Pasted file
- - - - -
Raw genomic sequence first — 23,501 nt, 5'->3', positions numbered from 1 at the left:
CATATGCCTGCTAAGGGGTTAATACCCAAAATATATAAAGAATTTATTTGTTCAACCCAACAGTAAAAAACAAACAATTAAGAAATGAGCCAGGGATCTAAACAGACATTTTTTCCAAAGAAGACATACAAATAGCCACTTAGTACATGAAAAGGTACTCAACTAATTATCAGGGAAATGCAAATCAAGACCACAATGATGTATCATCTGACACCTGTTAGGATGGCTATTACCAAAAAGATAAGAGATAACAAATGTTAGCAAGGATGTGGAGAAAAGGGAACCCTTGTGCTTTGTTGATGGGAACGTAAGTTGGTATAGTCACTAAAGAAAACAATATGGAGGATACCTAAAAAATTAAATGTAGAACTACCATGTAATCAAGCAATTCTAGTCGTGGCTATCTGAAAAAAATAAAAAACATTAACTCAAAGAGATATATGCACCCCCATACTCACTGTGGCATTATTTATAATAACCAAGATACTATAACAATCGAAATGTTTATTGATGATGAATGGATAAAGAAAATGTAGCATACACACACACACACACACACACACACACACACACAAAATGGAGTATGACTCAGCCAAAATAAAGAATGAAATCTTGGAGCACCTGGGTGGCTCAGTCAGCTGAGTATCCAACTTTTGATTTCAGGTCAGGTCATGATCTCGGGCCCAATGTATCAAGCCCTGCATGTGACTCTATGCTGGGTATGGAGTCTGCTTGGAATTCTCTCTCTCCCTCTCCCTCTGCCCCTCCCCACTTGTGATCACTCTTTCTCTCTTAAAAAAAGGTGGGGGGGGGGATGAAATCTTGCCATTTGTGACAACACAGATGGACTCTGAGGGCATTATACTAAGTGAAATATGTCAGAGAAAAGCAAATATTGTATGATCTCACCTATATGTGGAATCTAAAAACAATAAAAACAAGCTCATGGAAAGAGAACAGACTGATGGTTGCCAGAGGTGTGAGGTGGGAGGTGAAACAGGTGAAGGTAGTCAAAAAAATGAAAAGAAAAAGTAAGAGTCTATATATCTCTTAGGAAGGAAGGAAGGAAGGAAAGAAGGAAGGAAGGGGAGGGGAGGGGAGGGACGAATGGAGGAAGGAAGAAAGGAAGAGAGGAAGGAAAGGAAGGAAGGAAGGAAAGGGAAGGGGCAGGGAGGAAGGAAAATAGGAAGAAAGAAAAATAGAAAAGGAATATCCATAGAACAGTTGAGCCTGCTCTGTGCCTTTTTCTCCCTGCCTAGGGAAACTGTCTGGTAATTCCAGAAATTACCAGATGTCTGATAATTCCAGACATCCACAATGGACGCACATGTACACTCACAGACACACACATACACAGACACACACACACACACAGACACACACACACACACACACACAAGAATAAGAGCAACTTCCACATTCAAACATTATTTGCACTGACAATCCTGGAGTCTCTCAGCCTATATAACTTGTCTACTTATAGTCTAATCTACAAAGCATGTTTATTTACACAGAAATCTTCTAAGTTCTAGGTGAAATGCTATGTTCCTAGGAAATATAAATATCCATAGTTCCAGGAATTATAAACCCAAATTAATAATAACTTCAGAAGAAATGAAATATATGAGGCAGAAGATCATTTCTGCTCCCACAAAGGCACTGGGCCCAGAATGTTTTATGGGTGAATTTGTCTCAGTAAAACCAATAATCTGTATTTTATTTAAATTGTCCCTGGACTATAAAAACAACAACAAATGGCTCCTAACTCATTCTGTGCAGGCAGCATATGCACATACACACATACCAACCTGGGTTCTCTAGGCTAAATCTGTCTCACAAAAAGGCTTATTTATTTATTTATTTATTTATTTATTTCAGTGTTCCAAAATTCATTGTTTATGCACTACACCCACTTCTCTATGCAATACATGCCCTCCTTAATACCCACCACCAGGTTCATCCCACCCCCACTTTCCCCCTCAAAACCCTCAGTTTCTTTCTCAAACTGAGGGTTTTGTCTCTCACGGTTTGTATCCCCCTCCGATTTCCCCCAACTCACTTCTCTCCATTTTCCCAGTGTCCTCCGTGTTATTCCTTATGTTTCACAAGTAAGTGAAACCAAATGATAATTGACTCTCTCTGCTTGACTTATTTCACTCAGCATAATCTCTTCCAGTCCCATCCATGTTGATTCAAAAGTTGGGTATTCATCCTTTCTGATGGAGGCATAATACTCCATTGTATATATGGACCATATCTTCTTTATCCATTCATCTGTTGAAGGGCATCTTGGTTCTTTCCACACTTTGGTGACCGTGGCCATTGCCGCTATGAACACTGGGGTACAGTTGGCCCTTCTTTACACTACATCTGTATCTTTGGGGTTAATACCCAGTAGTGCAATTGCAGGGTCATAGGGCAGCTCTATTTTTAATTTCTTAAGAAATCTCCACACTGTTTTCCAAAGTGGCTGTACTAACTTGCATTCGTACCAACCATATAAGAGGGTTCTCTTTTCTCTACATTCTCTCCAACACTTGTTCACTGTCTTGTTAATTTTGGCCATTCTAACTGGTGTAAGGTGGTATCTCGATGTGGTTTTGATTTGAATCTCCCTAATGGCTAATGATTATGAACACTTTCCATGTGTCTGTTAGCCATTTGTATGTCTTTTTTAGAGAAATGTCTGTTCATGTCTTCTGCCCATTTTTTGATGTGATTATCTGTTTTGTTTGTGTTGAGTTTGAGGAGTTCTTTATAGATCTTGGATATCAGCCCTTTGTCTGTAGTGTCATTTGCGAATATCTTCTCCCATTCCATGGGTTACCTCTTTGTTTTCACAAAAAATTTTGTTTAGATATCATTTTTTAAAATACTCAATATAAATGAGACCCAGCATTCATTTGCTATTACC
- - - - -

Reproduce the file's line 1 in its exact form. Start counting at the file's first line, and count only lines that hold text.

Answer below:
Raw genomic sequence first — 23,501 nt, 5'->3', positions numbered from 1 at the left: